Saturday, October 15, 2011

Publishing Lessons From WWII

In 1943 my grandfather drove an ambulance into war and carried wounded and dead soldiers out of battle and drove them to safety. 

Bullets flew past his ears, bombs exploded in the near distance; men screamed, searched for lost limbs and fought for their lives.

When he returned home, he said very little about his experience. Truth is, like milliions of other soldiers, he suffered a bout of post-traumatic stress syndrome.

War does that. 

Gene Spica was one of millions who fought in WWII and returned to quietly live the rest of their days as hard working individuals. Thus, they were named the “silent generation”. They were, and continue to be strong, patriotic, hardworking and independent men and women. 

Since then, much has changed. Some aspects of life are easier and some are harder. But one thing is for sure, my grandfather’s legacy has taught me how to work hard and that I can do anything if I’m willing to put forth the effort.

As an author, I’m carrying the strength of the silent generation, like many other writers I know, into the digital era. We are diligent, technically savvy, creative, and yes, independent, a word that not too long ago left readers with a bitter taste in their mouths.

The notion that “indie” or independent is a sign of weakness or poor quality is very puzzling to me. I’ve always been taught that it’s not only important, but a sign of excellence when one demonstrates a skill, coupled with the ambition to bring a project to completion on his or her own.

That’s what my grandpa taught me anyway.

Benjamin Franklin is a perfect example of a man who took his destiny into his own hands, worked to get what he wanted out of life, buying his own printing press, producing his own publication and selling his work to a world hungry for content. 

And here we are in 2011; a year many thought would never come (Except the Mayans). Books are on our computers, on our phones and in small digital tablets where we can store thousands of titles in the palm of our hand. No doubt the day will come when we download ebooks directly into our minds via Amazon’s Whispernet!

Nonetheless, the time for the indie author is now.

The time for men and women to pull their manuscripts from their dusty closets has come.

The battle is on, and those who are strong, shrewd, and with the least overhead will be the victors. If you understand the qualities of the silent generation, you have what it takes.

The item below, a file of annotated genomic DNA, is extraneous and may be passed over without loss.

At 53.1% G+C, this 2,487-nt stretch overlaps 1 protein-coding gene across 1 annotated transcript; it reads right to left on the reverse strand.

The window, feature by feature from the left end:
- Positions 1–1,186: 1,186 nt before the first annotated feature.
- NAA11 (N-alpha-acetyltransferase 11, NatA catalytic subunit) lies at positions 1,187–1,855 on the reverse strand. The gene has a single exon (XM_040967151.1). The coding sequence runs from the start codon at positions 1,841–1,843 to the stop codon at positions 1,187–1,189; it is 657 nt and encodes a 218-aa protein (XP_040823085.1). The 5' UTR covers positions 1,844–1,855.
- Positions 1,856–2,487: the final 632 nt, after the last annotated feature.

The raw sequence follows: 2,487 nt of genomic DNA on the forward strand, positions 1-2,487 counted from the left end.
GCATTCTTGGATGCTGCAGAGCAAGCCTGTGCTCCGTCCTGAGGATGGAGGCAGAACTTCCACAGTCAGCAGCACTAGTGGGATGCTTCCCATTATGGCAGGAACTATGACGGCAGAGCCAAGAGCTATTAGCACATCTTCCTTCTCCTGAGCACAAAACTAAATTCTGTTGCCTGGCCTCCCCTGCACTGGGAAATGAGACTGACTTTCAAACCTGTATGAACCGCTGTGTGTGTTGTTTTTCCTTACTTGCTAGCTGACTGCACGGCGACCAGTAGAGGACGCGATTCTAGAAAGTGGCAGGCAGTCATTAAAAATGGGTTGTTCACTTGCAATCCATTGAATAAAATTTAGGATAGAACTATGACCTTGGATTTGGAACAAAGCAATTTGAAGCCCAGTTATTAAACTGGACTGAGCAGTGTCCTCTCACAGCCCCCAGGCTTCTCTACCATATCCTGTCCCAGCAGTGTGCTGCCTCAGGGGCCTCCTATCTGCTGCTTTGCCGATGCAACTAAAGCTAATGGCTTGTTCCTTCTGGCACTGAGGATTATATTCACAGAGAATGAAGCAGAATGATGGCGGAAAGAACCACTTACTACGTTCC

But remember, in World War II, where there was a soldier, there was a medic; where there was a medic, there was a driver; and where there was a driver there was a doctor.

Independent doesn’t mean a solo act!

Independent musicians need bass players (God help us) and drummers (God, please help us!).

Independent filmmakers need makeup, producers, actors and key grip (whatever that is).

Being independent is not about being a rebel; it’s about being a cylinder that doesn’t fit into the square provided by traditional publishers.

All to say, don’t go indie alone. Do it with resilience and the guts to pull your story together, even if, and you should, use a team of likewise talented folks (art, editing, formatting). Then, if you play your cards right and get a nod from the Good Lord, you might even sell a few books.

I have to say, I’d probably stick with writing queries everyday, if things were not what they were, because that would simply be the right way to get published.

But I don’t have to. Times have changes. Were at war.

Besides, if I listen carefully, I can hear the ghost of my grandfather whispering to me, “Charge forward, young man. Take the bastards down and live your dream before it's too late.”

I am.

Now you might think I’m fighting alone because I claim to be an indie author, a lone soldier. The truth is, if I ever need an ambulance, I have a driver, a medic and a doctor near by at all times. 

#unity #diligence #independence

Jeff Bennington  is the author of Reunion, Creepy, his forthcoming supernatural suspense, Twisted Vengeance and other thrillers. He blogs here at The Writing Bomb and is the creator of The Kindle Book Review.


  1. I like the analogy. You are so right, an indie author must have a team to survive and prosper, just as a fighting soldier needs his brothers in arms, medics and drivers. Independent doesn't necessarily mean solo. Great post, Jeff.

  2. Since I have a co-author, I've never felt totally alone in this battle to be heard. I do feel at times disheartened by those who choose not to carry our message forward. Kudos to you Jeff for saying what needed to be said in a way that others of our generation can understand.

  3. Excited for you..Great Post/Story..Your followers Have your Back..#believeinyou

  4. @Kelly ~ Thank you. I think Triberr is definitely one of theose sites where you share the experience with your "brothers in arms".

    @LJ ~ Welcome back. I've been wondering where you've been. Wish you the best with your story...Incidentally, LJ writes a killer blog and will need beta readers for her YA novel (I think).

    @Lynn ~ Hi. I'm not sure how I'd do with a co-author. Glad it's working for. Detailed question. Does Amazon split the royalties and direct deposit to each contributor?

    @Susan ~ Thanks for dropping by and for having my back!

  5. Thanks for sharing. Pretty well said. Although, I'm thinking that you meant "'we're' at war" not "were at war".

  6. Your grandpa sounds like a fantastic gent. Great post, as always!


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